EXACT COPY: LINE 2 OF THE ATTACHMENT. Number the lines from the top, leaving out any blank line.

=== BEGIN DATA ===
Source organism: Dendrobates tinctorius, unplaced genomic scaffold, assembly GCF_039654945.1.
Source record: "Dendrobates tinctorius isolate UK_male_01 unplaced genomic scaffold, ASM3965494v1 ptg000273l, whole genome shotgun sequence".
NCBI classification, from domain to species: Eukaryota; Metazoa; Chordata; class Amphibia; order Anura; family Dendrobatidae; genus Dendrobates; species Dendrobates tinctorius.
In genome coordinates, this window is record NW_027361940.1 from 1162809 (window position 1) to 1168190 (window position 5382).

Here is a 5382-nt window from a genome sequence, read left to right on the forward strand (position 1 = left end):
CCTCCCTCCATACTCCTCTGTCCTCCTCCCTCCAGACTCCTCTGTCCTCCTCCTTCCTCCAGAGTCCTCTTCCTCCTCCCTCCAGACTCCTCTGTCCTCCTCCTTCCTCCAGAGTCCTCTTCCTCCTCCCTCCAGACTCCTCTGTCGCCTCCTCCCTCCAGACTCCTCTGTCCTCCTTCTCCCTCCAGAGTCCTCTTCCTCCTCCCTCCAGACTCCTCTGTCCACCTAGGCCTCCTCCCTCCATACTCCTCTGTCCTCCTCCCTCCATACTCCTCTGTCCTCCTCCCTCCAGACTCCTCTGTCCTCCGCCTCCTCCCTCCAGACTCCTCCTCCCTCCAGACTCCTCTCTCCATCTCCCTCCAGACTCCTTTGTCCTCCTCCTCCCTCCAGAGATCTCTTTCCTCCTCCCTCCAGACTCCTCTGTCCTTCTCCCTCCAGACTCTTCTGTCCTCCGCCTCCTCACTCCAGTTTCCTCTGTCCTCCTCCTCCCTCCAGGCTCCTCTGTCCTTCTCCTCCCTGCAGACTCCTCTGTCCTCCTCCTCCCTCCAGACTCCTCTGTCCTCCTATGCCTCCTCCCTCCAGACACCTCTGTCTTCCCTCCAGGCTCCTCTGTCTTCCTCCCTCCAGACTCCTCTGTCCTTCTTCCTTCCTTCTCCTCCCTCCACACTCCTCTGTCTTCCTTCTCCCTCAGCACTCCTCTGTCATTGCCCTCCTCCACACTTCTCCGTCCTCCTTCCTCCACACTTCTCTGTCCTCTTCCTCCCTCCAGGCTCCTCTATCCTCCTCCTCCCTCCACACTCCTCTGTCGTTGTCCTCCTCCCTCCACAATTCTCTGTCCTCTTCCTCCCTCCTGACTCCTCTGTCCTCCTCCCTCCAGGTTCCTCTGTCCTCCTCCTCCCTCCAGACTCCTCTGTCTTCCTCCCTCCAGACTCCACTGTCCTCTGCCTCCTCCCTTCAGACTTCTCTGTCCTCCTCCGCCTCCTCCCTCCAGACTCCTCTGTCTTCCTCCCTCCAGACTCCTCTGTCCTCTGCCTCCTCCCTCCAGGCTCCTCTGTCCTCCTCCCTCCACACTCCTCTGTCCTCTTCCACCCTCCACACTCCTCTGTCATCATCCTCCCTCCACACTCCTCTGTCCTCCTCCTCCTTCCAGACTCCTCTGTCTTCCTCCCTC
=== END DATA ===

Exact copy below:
Source record: "Dendrobates tinctorius isolate UK_male_01 unplaced genomic scaffold, ASM3965494v1 ptg000273l, whole genome shotgun sequence".